While you (OP) may be bothered about the note taking, etc., in my opinion, you (OP) have an over-arching problem causing all this, which might be stated as this question:

How do I spend my student days more optimally? How do I get more out of this endeavour?
[Because right now, I feel like I'm wasting my time and having to adhere to bosses (professors) that do not enthuse me at all.]

Asking that question (and trying to answer it) might lead you to more useful conclusions and strategic and tactical choices.

Without going into it further, here's a few questions for you:

  • if note taking is such a stressful operation, why not distribute the task?

    Have a few people take "official" notes, while others can copy them. Thus they are free to pay more attention to the verbal/interactive part of the lecture, entice the professor into interaction instead of droning on, etc. and make only notes about those few bits they feel very strongly about. Then get together and merge notes or study together. (What researchers mention as more effective note taking by not acting like a photocopier all the time, but digesting the material and only noting those bits that were surprising or otherwise noticeable hints to drive your thought processes. Haven't seen mention of any "team effort" in those papers to game the system like that though. A pity.)

Of course, this requires teamwork and a working team is a long term mutual contract, for mutual benefits: the "note takers" are not to be "used up"! -- personal experience is that some people are good at note taking (seek out the ones who score B/C and are happy with an A once in while; the rare summa cum laude folks write notes only Bletchley Park could decode in their heyday so they're effin' useless for a scheme like this) while others are not good at it, so don't step into the simplistic "equality" trap by rotating the note taking. You'll fail horribly, all around.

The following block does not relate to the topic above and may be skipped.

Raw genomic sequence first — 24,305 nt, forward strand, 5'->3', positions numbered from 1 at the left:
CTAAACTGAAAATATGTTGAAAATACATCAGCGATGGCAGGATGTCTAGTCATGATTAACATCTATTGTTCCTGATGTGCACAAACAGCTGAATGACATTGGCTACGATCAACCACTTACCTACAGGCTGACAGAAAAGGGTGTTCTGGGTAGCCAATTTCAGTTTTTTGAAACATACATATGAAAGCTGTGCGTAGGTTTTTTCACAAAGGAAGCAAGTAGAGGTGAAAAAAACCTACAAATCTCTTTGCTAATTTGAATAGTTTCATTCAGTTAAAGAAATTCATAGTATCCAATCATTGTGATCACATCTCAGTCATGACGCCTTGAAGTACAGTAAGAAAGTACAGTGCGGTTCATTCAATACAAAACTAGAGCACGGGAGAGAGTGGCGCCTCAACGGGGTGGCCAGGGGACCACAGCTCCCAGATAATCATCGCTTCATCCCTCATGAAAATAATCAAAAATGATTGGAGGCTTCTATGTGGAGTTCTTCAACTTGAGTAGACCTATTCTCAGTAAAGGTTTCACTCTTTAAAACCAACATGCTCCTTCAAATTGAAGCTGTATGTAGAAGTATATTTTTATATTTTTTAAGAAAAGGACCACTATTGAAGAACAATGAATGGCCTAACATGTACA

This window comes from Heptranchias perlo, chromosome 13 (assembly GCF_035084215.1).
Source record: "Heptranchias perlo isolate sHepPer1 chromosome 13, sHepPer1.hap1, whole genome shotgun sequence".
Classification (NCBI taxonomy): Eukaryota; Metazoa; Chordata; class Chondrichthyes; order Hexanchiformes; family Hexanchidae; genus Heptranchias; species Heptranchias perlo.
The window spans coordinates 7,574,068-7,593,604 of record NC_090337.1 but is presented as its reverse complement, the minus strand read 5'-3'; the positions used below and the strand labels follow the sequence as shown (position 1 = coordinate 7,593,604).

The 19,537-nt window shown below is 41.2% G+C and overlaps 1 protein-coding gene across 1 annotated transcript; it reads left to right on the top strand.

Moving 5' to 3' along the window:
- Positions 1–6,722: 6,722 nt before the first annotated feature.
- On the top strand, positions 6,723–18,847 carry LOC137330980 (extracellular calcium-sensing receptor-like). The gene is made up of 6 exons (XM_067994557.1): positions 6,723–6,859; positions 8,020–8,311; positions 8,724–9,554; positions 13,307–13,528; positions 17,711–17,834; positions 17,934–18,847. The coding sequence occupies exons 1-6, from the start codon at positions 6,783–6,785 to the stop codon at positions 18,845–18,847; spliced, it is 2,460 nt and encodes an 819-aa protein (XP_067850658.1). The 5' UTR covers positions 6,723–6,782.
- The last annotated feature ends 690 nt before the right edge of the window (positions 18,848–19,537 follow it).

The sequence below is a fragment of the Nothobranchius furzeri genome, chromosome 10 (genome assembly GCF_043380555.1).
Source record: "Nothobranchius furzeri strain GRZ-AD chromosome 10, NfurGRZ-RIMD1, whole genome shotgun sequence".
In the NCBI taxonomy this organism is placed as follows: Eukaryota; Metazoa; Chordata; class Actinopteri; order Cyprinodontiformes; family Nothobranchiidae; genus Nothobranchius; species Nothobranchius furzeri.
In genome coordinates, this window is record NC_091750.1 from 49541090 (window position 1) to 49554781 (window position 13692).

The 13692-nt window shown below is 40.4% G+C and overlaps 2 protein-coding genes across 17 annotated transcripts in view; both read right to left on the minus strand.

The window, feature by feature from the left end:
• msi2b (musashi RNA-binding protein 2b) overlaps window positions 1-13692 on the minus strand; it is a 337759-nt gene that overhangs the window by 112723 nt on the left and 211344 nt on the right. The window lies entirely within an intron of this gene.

I got things done by teaching other students stuff they had a hard time with and they provided me with their notes in exchange. Worked like a charm for years. The "note takers" in the group can gain from the discussion afterwards, when you can explain stuff they might have missed or glossed over while making the notes. Leverage your individual skillsets. Experiment. You'll be surprised. (I discovered that teaching was bloody hard (and cool!), as it goes way beyond verbalizing your own comprehension. Taught me a lot extra about the material, people, communicating information and myself. Never would have discovered that if I'd stayed in my box.)

  • have you asked the prof for lecture notes? If those exist, that can save a bundle on note taking effort too.

  • why not be better than my old self and take the prof aside and ask him how he feels? No critique, but are you interested in maybe trying something different next time, sir? Like maybe try a Q&A? Let's try something different, shall we? Not permanently, but once in a while, you know, to keep things interesting? Seek the joy and wonder, try to find it. (That'll be a tough job and needs someone emphatic with the prof to help kick it off, but things can happen. Positively.)

    Of course, I can remain cynical and pop in with

    but may I be idealistic for a mo' and suggest you try to counter that one by showing some surprising collective initiative? I hope you do!

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    Another option is to actually do your homework/self-study while sitting in class and keeping an ear open for any actually interesting parts of the lecture. If you can get one lecture ahead then it's not too hard and as a nice bonus you look very diligent, sitting there writing away. Commented Mar 2, 2021 at 17:51

I think this learning style is a fundamental misunderstanding of what "taking notes" mean.

I am one of those people that has a lot of problems paying attention without taking copious notes. This was true when I was a student, and it is even more true now that I am a researcher attending seminars and work meetings. The trick is that I never (or almost never) just copy down what's on the blackboard or what it is said out loud. I summarize and reinterpret, often trying to anticipate what the speaker is saying. What I write is not what the speaker says, but the understanding I get. Essentially I am retelling in real time the presentation to a third party (the piece of paper). I am so used to do it that I find very hard to concentrate on something without pen and paper to do this process.